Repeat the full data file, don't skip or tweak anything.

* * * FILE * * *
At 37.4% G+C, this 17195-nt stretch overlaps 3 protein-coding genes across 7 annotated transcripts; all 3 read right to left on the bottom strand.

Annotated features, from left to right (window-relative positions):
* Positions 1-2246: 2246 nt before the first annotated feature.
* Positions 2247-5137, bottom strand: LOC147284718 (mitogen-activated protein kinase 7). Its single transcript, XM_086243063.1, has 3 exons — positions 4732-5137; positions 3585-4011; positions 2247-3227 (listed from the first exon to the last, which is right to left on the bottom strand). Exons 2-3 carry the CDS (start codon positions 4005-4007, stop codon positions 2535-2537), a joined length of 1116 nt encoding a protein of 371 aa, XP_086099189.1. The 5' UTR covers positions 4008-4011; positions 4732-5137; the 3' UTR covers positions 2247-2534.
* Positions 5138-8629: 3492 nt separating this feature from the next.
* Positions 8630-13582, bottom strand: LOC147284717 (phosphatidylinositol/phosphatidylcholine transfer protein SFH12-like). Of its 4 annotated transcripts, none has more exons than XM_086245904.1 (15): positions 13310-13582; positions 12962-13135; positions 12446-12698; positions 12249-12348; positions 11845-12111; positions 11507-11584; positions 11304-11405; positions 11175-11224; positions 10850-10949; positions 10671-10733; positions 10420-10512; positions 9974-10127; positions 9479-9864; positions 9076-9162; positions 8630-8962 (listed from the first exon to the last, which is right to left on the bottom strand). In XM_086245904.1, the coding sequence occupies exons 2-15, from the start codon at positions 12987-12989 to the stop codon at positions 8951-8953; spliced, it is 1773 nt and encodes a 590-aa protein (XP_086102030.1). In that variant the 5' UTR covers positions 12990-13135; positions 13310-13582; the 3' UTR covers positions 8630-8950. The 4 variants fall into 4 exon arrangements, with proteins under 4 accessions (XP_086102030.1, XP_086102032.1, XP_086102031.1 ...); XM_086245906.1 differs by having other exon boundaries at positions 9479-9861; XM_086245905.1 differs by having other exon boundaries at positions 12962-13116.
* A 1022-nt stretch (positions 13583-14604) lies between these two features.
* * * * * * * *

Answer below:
At 37.4% G+C, this 17195-nt stretch overlaps 3 protein-coding genes across 7 annotated transcripts; all 3 read right to left on the bottom strand.

Annotated features, from left to right (window-relative positions):
* Positions 1-2246: 2246 nt before the first annotated feature.
* Positions 2247-5137, bottom strand: LOC147284718 (mitogen-activated protein kinase 7). Its single transcript, XM_086243063.1, has 3 exons — positions 4732-5137; positions 3585-4011; positions 2247-3227 (listed from the first exon to the last, which is right to left on the bottom strand). Exons 2-3 carry the CDS (start codon positions 4005-4007, stop codon positions 2535-2537), a joined length of 1116 nt encoding a protein of 371 aa, XP_086099189.1. The 5' UTR covers positions 4008-4011; positions 4732-5137; the 3' UTR covers positions 2247-2534.
* Positions 5138-8629: 3492 nt separating this feature from the next.
* Positions 8630-13582, bottom strand: LOC147284717 (phosphatidylinositol/phosphatidylcholine transfer protein SFH12-like). Of its 4 annotated transcripts, none has more exons than XM_086245904.1 (15): positions 13310-13582; positions 12962-13135; positions 12446-12698; positions 12249-12348; positions 11845-12111; positions 11507-11584; positions 11304-11405; positions 11175-11224; positions 10850-10949; positions 10671-10733; positions 10420-10512; positions 9974-10127; positions 9479-9864; positions 9076-9162; positions 8630-8962 (listed from the first exon to the last, which is right to left on the bottom strand). In XM_086245904.1, the coding sequence occupies exons 2-15, from the start codon at positions 12987-12989 to the stop codon at positions 8951-8953; spliced, it is 1773 nt and encodes a 590-aa protein (XP_086102030.1). In that variant the 5' UTR covers positions 12990-13135; positions 13310-13582; the 3' UTR covers positions 8630-8950. The 4 variants fall into 4 exon arrangements, with proteins under 4 accessions (XP_086102030.1, XP_086102032.1, XP_086102031.1 ...); XM_086245906.1 differs by having other exon boundaries at positions 9479-9861; XM_086245905.1 differs by having other exon boundaries at positions 12962-13116.
* A 1022-nt stretch (positions 13583-14604) lies between these two features.